The opinion of the court was delivered by: SPORKIN
This matter comes before the Court on Plaintiffs' motion for a preliminary injunction. Plaintiffs are current and former prisoners at the Ococoqan, Medium and Minimum Security facilities of the District of Columbia's Lorton Correctional Complex ("Lorton") in Lorton, Virginia.
Plaintiffs are non-smokers who allege that while incarcerated at Lorton, they have been subjected to high levels of environmental tobacco smoke ("ETS") in violation of the Eighth Amendment to the Constitution and 42 U.S.C. § 1983. On May 17, 1996, this Court held a hearing on this motion. Both parties submitted affidavits. Neither the Plaintiffs nor the Defendants called any witnesses to be beard in court.
STANDARD FOR PRELIMINARY INJUNCTION
In order to prevail on a motion for a preliminary injunction, a plaintiff must demonstrate: 1) substantial likelihood of success on the merits; 2) irreparable harm if the injunction is not granted; 3) other interested parties will not suffer substantial harm if the injunction is granted; and 4) the public interest will be furthered by the injunction. Containers Ltd. v. Stena AB, 281 U.S. App. D.C. 400, 890 F.2d 1205, 1208 (D.C. Cir. 1989).
Plaintiffs are non-smokers who allege that while incarcerated at Lorton, they have been subjected to high levels of ETS. The Plaintiffs claim that the District of Columbia has failed to enforce its existing non-smoking policy for Lorton.
By Memorandum dated January 31, 1992, the Director of the Department of Administrative Service for the District of Columbia advised the heads of all departments and agencies that District of Columbia Law required that they "establish a smoke free work environment"
In enacting this policy, the District of Columbia stated:
"The District is deeply concerned about the health and welfare of it employees and the public whom they serve and is dedicated to providing a safe, healthy work environment. The health risks of smoking and exposure to smoke are clearly documented by reports of the U.S. Attorney General. The District accepts the current evidence that: passive smoke is a cause of disease, including lung cancer, in healthy nonsmokers, and, the simple separation of smokers and nonsmokers within the same air space may reduce, but does not eliminate the exposure of nonsmokers to environmental tobacco smoke."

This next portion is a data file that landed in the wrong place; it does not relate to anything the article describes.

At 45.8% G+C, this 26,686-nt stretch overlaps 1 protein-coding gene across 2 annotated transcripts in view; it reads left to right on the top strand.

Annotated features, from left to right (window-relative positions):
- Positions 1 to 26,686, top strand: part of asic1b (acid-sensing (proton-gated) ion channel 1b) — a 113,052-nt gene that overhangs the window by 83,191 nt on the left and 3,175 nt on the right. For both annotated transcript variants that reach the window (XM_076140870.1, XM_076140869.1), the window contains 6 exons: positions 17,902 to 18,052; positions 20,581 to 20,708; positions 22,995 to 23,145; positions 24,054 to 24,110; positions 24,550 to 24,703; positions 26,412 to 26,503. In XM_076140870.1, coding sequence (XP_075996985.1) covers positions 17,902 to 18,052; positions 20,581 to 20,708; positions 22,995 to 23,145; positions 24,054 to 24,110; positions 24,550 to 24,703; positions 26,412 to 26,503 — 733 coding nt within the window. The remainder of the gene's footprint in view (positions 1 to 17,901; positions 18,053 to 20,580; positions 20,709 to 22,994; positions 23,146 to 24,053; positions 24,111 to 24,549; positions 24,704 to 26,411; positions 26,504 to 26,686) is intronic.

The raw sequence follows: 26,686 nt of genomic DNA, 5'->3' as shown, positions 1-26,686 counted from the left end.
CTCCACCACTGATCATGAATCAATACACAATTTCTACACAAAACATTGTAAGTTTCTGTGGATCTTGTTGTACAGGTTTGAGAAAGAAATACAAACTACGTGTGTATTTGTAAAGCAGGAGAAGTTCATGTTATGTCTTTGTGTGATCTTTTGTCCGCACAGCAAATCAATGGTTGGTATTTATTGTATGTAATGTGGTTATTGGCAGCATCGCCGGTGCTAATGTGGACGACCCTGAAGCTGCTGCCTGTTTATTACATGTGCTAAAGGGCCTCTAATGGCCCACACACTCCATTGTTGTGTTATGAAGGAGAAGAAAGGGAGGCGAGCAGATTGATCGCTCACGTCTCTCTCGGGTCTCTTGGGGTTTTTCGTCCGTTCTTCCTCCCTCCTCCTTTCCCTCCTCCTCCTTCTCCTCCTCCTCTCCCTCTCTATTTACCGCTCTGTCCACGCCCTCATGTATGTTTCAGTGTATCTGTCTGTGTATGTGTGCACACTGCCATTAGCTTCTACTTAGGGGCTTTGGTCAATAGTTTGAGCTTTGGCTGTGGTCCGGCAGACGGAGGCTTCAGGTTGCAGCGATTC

This policy was adopted by the Department of Correction in Department of Corrections Operating Procedure 6060.1.
In relevant part, this procedure provides:
1. Smoking shall only be permitted in designated smoking areas. These designated smoking areas must be separated by a physical barrier or a separate room to minimize smoke in nonsmoking areas. Ventilation shall be in compliance with the District laws and regulations that govern indoor ventilation.
Plaintiffs have submitted unrefuted sworn affidavits detailing their exposure to ETS. It is clear form these affidavits that the smoking policy is not being enforced. As the affidavits state "Smoking occurs everywhere and anywhere at Lorton. There are plenty of smokers, even in Dorm 2, which is supposed to be a non-smoking dorm." (Ashford Aff. P4). "Both prisoners and guards smoke nonchalantly at Minimum. There is total disregard of the nonsmoking policy which is supposed to be in effect at Minimum." (Smith Aff. P3). "I have seen prisoners smoking***There are widespread violations of the nonsmoking policy***" (Dawson Aff. P3). "Prisoners and guards smoke in areas where smoking is supposed to be outlawed. In spite of this fact, prison officials have failed to reprimand or 'write up' prisoners for smoking" (Roy Aff. P4). "The television room looks like a nightclub because of the heavy clouds of tobacco smoke from the inmates who smoke cigarettes while watching television." Smith Aff. P4).
The effect of this lack of enforcement is particularly harsh on those prisoners with pre-existing medical conditions. Plaintiff, Benjamin W. Scott, an insulin dependant diabetic, submitted a sworn affidavit attesting to the fact that disregard of the nonsmoking policy is so pervasive, that he must sweep cigarette butts from underneath his bed each evening. (Scott Aff. P4). Plaintiff John Roy, who suffers from tuberculosis continues to be exposed to ETS. (Roy Aff. at 4). Inmates have submitted repeated requests for transfer to non-smoking areas and such requests have been denied. (Ashford Aff. P6, Dawson Aff. P5, Scott Aff. P5). There are no barriers, as required by the Department of Corrections procedure to separate smokers from non-smokers. (Smith Aff. P5). Ventilation is inadequate to clear the ETS. (Dawson Aff. P4). It is ...